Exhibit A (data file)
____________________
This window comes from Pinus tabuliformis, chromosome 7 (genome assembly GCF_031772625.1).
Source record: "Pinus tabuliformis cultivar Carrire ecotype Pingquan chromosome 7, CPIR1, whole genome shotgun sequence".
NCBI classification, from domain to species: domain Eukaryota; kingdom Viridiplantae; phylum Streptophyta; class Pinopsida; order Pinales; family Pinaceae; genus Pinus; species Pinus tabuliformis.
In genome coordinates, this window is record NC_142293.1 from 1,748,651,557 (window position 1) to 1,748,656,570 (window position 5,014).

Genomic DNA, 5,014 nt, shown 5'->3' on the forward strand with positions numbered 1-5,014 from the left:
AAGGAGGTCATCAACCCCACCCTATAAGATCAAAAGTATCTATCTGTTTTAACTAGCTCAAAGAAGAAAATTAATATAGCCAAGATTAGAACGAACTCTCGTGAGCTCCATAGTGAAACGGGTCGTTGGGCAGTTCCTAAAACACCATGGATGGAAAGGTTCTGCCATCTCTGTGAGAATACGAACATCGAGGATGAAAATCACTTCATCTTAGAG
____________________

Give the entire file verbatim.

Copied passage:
This window comes from Pinus tabuliformis, chromosome 7 (genome assembly GCF_031772625.1).
Source record: "Pinus tabuliformis cultivar Carrire ecotype Pingquan chromosome 7, CPIR1, whole genome shotgun sequence".
NCBI classification, from domain to species: domain Eukaryota; kingdom Viridiplantae; phylum Streptophyta; class Pinopsida; order Pinales; family Pinaceae; genus Pinus; species Pinus tabuliformis.
In genome coordinates, this window is record NC_142293.1 from 1,748,651,557 (window position 1) to 1,748,656,570 (window position 5,014).

Genomic DNA, 5,014 nt, shown 5'->3' on the forward strand with positions numbered 1-5,014 from the left:
AAGGAGGTCATCAACCCCACCCTATAAGATCAAAAGTATCTATCTGTTTTAACTAGCTCAAAGAAGAAAATTAATATAGCCAAGATTAGAACGAACTCTCGTGAGCTCCATAGTGAAACGGGTCGTTGGGCAGTTCCTAAAACACCATGGATGGAAAGGTTCTGCCATCTCTGTGAGAATACGAACATCGAGGATGAAAATCACTTCATCTTAGAG